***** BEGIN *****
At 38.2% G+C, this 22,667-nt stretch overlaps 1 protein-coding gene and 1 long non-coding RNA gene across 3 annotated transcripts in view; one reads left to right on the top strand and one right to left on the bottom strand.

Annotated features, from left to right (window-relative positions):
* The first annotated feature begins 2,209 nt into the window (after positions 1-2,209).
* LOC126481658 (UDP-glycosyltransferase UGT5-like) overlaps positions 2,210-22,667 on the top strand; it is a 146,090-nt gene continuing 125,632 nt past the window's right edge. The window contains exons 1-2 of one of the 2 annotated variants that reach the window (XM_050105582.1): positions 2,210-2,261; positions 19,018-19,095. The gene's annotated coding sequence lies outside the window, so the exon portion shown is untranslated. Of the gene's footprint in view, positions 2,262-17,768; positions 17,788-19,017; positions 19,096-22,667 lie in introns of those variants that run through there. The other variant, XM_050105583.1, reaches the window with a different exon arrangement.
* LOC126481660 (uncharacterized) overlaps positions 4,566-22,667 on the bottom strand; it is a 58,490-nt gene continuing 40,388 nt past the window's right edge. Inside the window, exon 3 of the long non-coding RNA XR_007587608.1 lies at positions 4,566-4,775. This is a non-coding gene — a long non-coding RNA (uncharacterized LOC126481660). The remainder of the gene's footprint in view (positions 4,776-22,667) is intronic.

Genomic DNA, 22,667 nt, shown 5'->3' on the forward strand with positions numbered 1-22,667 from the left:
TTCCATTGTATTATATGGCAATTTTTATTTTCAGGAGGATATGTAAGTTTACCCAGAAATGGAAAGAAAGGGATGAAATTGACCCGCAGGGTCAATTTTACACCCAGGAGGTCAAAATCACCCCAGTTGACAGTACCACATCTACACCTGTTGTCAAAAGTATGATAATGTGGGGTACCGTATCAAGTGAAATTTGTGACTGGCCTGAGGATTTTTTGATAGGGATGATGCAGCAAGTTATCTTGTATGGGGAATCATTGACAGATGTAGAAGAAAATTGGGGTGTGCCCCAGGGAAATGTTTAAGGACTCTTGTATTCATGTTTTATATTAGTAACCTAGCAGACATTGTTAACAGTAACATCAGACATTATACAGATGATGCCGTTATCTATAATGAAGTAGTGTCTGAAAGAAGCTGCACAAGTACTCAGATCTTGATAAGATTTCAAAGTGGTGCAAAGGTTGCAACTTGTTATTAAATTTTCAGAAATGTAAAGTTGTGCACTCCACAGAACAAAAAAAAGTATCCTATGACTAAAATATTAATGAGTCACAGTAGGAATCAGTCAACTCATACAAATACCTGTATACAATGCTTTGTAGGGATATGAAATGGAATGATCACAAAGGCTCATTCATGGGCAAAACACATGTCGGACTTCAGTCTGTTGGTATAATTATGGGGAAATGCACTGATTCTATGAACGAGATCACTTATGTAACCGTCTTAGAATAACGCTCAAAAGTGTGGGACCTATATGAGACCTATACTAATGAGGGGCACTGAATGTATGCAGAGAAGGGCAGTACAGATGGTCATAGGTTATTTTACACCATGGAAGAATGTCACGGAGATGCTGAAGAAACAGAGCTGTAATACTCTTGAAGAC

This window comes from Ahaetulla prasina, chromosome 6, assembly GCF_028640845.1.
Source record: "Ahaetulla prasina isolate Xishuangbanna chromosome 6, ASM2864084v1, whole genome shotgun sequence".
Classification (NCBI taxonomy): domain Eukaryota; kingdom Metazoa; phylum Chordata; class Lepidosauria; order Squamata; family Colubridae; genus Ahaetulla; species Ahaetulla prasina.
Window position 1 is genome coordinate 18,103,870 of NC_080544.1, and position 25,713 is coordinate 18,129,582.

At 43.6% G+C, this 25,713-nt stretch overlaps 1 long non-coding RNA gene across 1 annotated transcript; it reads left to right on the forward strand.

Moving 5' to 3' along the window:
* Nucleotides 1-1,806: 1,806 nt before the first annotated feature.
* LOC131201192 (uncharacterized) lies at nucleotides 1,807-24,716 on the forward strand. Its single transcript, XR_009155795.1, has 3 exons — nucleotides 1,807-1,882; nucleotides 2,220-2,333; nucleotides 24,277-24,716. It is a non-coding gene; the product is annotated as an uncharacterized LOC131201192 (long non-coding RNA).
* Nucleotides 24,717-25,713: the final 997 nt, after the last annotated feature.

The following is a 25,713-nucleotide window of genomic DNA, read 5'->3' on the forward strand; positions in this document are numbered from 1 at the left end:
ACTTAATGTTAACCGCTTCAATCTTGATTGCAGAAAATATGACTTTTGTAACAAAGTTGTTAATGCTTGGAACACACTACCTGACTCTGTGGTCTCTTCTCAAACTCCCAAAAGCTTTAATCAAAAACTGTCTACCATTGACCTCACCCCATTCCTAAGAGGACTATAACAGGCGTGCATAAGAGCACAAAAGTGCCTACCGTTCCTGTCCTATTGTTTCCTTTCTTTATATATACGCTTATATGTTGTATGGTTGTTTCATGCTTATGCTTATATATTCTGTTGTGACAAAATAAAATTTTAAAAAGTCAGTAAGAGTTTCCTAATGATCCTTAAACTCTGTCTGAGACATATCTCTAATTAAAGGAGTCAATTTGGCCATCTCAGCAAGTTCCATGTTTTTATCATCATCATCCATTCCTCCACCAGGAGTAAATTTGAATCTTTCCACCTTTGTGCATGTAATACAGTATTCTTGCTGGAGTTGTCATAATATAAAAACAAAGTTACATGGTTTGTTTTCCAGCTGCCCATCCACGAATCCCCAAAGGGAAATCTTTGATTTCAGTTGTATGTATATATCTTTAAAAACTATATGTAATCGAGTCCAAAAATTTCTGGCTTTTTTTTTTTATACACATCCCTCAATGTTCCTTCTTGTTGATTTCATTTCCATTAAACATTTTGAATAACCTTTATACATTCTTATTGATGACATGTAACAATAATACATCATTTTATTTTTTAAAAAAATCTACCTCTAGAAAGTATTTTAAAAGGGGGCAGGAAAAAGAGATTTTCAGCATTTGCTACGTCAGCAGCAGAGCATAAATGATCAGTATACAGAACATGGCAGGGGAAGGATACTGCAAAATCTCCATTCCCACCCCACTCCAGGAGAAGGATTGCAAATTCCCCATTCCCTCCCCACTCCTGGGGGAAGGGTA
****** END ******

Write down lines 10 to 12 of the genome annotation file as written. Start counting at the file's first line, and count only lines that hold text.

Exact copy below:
Classification (NCBI taxonomy): domain Eukaryota; kingdom Metazoa; phylum Chordata; class Lepidosauria; order Squamata; family Colubridae; genus Ahaetulla; species Ahaetulla prasina.
Window position 1 is genome coordinate 18,103,870 of NC_080544.1, and position 25,713 is coordinate 18,129,582.

At 43.6% G+C, this 25,713-nt stretch overlaps 1 long non-coding RNA gene across 1 annotated transcript; it reads left to right on the forward strand.